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Title: Emotion regulation in social anxiety disorder : exploration and neuro-modulation of underlying neural mechanisms of cognitive reappraisal
Author: Haeems, Gabriella Bethaney
ISNI:       0000 0004 7431 343X
Awarding Body: University of Southampton
Current Institution: University of Southampton
Date of Award: 2018
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Up to 12 percent of the population experience Social Anxiety Disorder (SAD) in their lifetime, significantly impacting on quality of life. National guidance recommends Cognitive Behavioural Therapy (CBT); however, up to 40 percent of individuals experience symptoms post-treatment, with evidence for improved efficacy with a more cognitive approach. Cognitive reappraisal of negative thinking is a cognitive strategy utilised to regulate emotion. However, the neurophysiological mechanisms are not well understood. Therefore, a systematic review of the literature was completed, in which fourteen research papers were included. Methodologies utilised were varied in terms of imaging methodology, reappraisal task and sample utilised. However, the results support previous research with evidence for altered activation across the prefrontal cortices (PFC; dorso-lateral PFC, dorso-medial PFC, dorsal anterior cingulate cortex), in addition to the inferior parietal lobe and superior temporal gyrus in SAD. This may present the neural mechanisms by which cognitive reappraisal, exerts therapeutic effect in SAD, demonstrating a neural substrate consistent with the Threat Reappraisal Mediation Hypothesis. Furthermore, recent evidence suggests that transcranial direct current stimulation (tDCS) of the PFC can improve cognitive reappraisal success in healthy adults. Therefore, this study aimed to investigate the selective effects of PFC tDCS on cognitive reappraisal in adults experiencing symptoms of SAD, in comparison to active (cerebellar) and sham control groups. A secondary, exploratory aim was to investigate the effects of cerebellar tDCS on emotion recognition. Thirty-three healthy students with symptoms of social anxiety received 20-minutes of PFC, cerebellar or sham tDCS whilst completing an autobiographical social situations reappraisal task, before completing an emotion recognition task; within this multi-site, mixed, double-blind design. The main findings were that PFC and cerebellar tDCS improved cognitive reappraisal in the first trial block. Additionally, tDCS improved recognition sensitivity for happy faces and increased reaction times to angry faces. Clinical implications and suggestions for future research are discussed.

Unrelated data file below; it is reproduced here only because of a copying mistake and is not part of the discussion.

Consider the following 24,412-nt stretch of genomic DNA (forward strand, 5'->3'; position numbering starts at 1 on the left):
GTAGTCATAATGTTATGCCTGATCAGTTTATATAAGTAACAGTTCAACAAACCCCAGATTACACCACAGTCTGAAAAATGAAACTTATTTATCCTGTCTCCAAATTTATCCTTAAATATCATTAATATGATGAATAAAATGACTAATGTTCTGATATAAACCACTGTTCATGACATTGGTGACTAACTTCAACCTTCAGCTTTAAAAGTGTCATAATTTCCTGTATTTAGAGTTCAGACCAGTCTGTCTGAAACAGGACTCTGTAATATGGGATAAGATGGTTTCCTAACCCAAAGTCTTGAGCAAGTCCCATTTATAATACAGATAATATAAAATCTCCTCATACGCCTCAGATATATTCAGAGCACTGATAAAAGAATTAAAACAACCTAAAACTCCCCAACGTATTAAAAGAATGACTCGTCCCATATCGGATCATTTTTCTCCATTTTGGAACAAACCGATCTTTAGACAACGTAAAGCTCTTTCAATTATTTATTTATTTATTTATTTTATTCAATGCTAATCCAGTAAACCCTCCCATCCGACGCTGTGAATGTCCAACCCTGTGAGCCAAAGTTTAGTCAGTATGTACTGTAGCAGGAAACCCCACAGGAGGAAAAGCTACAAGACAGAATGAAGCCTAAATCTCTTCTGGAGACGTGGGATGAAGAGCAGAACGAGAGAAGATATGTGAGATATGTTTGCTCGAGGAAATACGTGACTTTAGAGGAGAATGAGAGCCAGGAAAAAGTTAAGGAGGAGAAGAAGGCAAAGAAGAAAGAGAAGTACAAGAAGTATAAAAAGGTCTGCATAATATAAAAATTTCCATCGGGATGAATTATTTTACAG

Supervisor: Garner, Matthew Sponsor: Not available
Qualification Name: Thesis (Ph.D.) Qualification Level: Doctoral
EThOS ID:  DOI: Not available